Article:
Mike Ritland and I go way back, to when we were young SEAL training candidates, and then later at SEAL Team 3.

It’s been great to watch him develop into one of the world’s best dog trainers, having honed his skills as an elite K9 trainer for some of the top military units in the world, some we won’t discuss.

The point is, he’s taken his Special Operations dog handling and training experience and culled it all into this incredible book for dog owners everywhere. I don’t know of any other book available that has this, and that’s pretty fucking cool (yes we can say fuck on SOFREP).

I’ve already ordered a couple for my fellow dog lovers, including my own mom. I love her but still can’t believe she spent 20k on her Golden for a hip replacement! I guess Mike and I have great moms in common.

Here’s an excerpt, and please show your support for Mike by buying this book now.



I would like to dedicate this book to my mom, Sandy.

She instilled in me the two most important qualities in dog training:

patience and perseverance. Thank you for being the example of

what both of those look like. Love you, Ma. -Mike


I’ve worked with lots of individuals who have asked me to help evaluate dogs, eradicate problems, and generally show them how they can restore the proper balance of command and control in their human/ canine relationship. That relationship is based on trust and respect and produces a similar kind of bond or brotherhood that exists among members of the Navy SEAL teams. In my mind, that’s the kind of relationship most of us want to have with our dogs.

A lot of old-​school methodology talked about dominance and reinforced the idea that the only way to be at the top of the hierarchy was by making a dog fear you. For example, there were many early advocates of performing something called an alpha roll. That consists of taking a dog in the earliest stages of training, grabbing him by the scruff of his neck, and pinning him to the ground to let him know who is in charge.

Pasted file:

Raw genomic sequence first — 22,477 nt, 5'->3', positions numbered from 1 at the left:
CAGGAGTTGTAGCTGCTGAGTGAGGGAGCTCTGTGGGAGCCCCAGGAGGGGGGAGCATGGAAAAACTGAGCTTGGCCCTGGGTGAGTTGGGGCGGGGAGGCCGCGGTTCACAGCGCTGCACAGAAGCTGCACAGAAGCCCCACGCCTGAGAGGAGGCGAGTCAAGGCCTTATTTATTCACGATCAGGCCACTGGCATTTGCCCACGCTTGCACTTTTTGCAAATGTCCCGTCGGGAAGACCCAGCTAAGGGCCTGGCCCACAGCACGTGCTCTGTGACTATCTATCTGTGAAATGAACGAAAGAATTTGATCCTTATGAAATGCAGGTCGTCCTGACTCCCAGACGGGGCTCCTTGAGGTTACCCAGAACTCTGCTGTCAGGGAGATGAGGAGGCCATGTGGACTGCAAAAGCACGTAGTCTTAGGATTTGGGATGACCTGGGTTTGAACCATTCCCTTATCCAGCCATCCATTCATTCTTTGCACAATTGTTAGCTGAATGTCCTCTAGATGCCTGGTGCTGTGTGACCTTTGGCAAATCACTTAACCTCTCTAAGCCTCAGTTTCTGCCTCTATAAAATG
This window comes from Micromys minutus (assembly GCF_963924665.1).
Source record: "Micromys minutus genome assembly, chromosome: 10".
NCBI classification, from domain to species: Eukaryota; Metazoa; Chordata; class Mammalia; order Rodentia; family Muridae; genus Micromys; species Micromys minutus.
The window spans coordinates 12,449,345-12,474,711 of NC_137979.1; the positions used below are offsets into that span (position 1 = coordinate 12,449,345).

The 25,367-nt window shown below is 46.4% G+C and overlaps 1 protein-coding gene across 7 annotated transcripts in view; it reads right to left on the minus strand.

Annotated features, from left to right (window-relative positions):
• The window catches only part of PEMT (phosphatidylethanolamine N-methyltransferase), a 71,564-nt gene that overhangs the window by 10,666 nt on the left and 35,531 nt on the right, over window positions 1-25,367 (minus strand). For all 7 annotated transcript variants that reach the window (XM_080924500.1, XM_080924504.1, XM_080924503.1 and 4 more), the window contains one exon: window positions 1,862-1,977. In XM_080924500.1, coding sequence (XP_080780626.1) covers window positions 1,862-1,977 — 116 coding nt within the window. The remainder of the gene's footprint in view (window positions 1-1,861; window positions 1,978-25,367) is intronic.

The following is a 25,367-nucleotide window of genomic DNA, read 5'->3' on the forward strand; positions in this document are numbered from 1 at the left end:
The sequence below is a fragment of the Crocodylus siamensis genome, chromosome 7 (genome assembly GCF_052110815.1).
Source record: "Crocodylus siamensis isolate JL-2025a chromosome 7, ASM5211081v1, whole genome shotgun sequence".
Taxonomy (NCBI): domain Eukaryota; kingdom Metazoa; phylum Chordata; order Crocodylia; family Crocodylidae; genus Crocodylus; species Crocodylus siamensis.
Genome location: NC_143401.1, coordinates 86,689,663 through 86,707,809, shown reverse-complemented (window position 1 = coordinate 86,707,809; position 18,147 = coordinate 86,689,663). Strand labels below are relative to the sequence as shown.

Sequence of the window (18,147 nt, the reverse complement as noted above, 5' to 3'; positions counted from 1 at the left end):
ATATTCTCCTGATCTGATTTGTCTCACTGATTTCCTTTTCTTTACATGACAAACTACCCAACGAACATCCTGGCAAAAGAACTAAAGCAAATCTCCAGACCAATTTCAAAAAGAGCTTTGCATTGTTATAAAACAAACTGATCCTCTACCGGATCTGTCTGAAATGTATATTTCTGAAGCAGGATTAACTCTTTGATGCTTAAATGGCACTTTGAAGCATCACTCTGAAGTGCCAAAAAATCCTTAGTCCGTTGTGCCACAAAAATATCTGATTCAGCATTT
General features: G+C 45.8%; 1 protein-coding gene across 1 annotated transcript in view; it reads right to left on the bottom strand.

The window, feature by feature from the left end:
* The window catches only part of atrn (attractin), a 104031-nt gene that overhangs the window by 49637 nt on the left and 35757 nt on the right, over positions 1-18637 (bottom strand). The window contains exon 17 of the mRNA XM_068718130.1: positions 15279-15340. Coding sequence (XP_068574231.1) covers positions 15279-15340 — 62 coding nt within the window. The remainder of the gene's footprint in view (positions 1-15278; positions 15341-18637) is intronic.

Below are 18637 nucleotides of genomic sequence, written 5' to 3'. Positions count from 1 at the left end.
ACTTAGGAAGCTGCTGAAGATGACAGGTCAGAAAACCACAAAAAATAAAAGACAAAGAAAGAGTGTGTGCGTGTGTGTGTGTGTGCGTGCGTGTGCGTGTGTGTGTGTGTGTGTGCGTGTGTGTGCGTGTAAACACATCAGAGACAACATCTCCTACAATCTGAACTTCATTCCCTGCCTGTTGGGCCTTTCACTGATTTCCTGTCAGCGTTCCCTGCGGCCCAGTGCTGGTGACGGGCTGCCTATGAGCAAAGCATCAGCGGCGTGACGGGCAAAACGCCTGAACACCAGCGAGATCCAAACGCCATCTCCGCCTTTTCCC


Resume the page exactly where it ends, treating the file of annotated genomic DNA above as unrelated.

Yes, I do believe that it is important to establish your authority over a dog. Dogs want, need, and seek that kind of presence in their lives. But there are other, more effective, and decidedly more humane ways of achieving that goal. It is easy, in some respects, to get a dog to fear you, but it can be equally easy to get your dog to respect you. Just as is true in human relationships, a dog will have more respect for you if you make it clear that good behavior gets rewarded and poor behavior has consequences. That may seem obvious, but I’m constantly made aware that dog owners understand this in theory but fail to execute it in practice.

Watch: Release The dogs of war

Read Next: Watch: Release The dogs of war

You may have noticed that I’ve not used the word like or love up to this point in describing the human/ canine relationship. That’s not an accidental omission. I’ve purposely not used those words because far too often I encounter people whose immediate response to a dog is try to get that animal to like them. In doing so, they make fools of themselves in that dog’s eyes, possibly put themselves in danger because they assume that how they treat their own dog is okay with a different dog, and mistakenly believe that because of all the nice things they do for their pet, the dog should obey their wishes and desires unconditionally.

If you take one concept away from this beginning part of the book it is this: Don’t mistake liking for respect, and don’t mistake obedience for trust.

Order on Amazon here.